What’s the Big Idea?
You are 27 and earning just enough at your minimum wage job to rent a room from your parents – two Boomers who found their bliss, signed a mortgage, and made a killing on their investment.
You, on the other hand, owe more than you will ever earn in your lifetime. Work, when you find it, is temporary, with no benefits. Your diploma? It’s that framed square of ivory parchment on the wall that fills you with a confusing mix of gratitude and humiliation every time you see it.
Talk about being in the wrong place at the wrong time. An entire generation of young people around the world has come of age only to find that the self-help-y mantras served up during their adolescence as a sort of substitute for economic policy no longer apply post-2007. (Which is of course, to say nothing of those who never had a fair shot in the first place). Unemployment among 16 to 29-year-olds is at its highest rate since WWII. “Follow your passion,” while hard to argue with, is clearly an inadequate career plan.
The average 22-year-old graduate now starts off $23,000 in the hole. “Student loan debt is the only form of debt that is not dischargeable in bankruptcy,” says Michael Ellsberg, a writer who himself went to Brown and spent a good part of his twenties living with his parents.
“It’s frightening that we encourage young people, often when they’re not even legal adults yet — they can’t legally vote, they can’t join the military, they can’t legally buy a pack of cigarettes or beer — but it’s fine if they want to sign their name off to a $100,000 in student debt, which they will not be able to get out of.”
What’s the Significance?
A combination of inflated tuition costs and the proliferation of low-wage jobs is making the promise of financial security — and the dream of prosperity — increasingly elusive for many. “What you’re finding now is a lot of young people who are in a significant amount of debt… [were] depending on being able to get a good job to be able to pay that debt off,” says Ellsberg. “Instead they’re making seven dollars an hour, ten dollars an hour, fifteen, twenty dollars an hour.”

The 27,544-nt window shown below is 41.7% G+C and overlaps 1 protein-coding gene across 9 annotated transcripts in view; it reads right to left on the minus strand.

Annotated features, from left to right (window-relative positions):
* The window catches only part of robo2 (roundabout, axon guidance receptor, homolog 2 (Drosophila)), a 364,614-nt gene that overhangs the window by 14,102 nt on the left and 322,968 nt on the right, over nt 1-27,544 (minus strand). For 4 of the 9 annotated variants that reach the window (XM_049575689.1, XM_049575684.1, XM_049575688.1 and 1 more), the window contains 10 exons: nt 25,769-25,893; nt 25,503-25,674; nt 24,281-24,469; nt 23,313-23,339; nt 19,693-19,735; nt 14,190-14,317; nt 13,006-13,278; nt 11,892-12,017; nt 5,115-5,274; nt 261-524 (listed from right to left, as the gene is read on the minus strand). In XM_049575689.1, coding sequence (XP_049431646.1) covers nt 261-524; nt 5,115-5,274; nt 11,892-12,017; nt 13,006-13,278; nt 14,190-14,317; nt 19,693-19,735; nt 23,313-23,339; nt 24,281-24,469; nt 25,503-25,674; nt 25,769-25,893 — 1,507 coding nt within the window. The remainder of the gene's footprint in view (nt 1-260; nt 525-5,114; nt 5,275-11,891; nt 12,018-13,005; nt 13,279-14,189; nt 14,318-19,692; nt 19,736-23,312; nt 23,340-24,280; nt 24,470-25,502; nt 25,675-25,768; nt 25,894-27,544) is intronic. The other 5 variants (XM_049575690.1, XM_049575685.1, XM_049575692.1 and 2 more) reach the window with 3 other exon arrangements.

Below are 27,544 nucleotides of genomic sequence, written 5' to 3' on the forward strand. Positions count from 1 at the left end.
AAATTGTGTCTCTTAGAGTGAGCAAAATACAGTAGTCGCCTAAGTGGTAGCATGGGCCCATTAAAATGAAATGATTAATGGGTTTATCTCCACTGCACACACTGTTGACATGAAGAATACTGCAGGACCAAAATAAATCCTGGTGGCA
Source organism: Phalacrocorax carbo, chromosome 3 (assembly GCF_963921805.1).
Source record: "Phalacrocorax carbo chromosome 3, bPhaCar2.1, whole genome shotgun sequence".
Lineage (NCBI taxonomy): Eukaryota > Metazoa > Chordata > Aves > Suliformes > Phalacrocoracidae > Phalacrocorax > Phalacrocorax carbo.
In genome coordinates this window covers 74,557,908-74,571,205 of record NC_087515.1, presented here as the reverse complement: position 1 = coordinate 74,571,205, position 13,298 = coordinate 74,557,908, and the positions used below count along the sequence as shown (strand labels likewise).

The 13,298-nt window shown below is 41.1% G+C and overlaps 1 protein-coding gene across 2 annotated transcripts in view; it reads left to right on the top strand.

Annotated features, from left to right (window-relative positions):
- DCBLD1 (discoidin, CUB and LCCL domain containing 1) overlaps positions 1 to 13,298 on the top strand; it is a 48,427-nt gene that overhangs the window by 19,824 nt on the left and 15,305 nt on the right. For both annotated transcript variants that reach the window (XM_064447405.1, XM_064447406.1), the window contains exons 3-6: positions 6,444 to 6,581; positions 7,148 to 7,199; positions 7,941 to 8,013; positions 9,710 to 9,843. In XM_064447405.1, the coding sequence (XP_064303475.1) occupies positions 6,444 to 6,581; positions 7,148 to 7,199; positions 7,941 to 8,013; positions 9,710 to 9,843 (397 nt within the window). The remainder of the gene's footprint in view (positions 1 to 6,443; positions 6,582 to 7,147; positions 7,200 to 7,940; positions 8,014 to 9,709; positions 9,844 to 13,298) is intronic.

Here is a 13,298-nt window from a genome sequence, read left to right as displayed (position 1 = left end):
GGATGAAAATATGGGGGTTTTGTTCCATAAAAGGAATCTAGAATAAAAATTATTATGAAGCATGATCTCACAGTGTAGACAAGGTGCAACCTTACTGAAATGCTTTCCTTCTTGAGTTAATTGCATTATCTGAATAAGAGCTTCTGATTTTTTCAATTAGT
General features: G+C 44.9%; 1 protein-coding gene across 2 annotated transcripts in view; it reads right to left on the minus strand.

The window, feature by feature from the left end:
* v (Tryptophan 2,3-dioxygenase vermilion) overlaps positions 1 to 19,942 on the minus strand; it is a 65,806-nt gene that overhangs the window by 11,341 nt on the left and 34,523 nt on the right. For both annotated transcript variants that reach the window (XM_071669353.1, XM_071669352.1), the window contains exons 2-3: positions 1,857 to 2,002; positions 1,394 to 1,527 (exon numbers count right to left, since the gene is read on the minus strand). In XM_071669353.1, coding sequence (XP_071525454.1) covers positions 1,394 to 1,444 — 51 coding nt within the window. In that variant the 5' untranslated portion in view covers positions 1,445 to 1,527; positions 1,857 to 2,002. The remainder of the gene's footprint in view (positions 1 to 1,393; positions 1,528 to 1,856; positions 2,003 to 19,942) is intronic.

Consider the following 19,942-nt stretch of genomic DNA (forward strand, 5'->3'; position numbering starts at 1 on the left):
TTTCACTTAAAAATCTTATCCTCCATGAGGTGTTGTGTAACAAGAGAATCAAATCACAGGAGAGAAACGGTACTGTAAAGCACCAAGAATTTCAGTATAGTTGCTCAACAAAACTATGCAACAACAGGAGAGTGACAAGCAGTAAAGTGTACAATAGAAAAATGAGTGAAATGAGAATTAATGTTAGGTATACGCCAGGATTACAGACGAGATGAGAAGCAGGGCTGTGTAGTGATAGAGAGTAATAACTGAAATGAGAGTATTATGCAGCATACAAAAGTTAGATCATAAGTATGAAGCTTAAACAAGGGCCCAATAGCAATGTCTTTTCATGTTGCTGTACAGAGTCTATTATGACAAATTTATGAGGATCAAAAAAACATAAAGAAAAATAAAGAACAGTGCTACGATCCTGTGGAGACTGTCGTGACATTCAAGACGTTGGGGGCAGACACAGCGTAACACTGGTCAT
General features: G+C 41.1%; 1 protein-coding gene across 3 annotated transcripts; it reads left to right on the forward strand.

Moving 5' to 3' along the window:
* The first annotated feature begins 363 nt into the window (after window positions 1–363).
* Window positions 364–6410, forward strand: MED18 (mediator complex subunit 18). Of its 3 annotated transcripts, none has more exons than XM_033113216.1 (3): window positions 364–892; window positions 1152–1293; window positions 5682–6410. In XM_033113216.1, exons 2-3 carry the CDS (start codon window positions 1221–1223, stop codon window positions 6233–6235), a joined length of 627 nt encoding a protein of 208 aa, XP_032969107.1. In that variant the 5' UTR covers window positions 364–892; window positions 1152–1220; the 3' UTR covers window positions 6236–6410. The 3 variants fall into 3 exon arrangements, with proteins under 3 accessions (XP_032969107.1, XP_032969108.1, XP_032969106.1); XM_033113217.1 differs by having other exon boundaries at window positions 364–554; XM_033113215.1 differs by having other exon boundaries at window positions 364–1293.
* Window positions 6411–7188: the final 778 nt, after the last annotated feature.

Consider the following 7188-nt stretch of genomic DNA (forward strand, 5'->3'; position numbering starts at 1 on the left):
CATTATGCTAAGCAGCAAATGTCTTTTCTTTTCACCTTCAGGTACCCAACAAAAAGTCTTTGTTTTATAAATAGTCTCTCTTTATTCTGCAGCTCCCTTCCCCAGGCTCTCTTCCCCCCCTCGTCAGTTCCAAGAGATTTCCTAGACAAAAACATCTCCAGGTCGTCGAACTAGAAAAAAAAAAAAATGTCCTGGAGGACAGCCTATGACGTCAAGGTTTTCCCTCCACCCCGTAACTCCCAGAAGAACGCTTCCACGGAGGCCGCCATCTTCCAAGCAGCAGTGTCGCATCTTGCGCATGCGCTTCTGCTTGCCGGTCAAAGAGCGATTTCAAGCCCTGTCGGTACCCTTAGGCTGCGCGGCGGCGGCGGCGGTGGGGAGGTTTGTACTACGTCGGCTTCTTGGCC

In the U.S. alone, the total amount students owe will soon reach a trillion dollars, surpassing the amount owed on credit cards. Defaults on student loans rose sharply last year, to 15% within the first two years of repayment.
And the marketing departments at institutions of higher education aren’t doing students any favors, according to Ellsberg. “Quite frankly, the salesmen of higher education are not warning their customers — their marks if you will — about this risk… [which] borders on fraud, and it is certainly unethical.”
Yesterday, President Obama announced an executive initiative which aims to relieve some of the burden shouldered by indebted students. It features a provision that would allow 1.6 million students to cap their loan payments at 10% of their discretionary income — but it is a far cry from the debt forgiveness that some have called for as a way to stimulate the economy, and it does little to address the concern Ellsberg raises about the predatory behavior of universities (or the system as a whole).
Tell us: what do you think of the plan? What are the alternatives to the ivory tower, and are they worth pursuing?
This is the first post in a new series, Storming the Ivory Tower, which will be an in-depth exploration of the challenges and promises of higher education.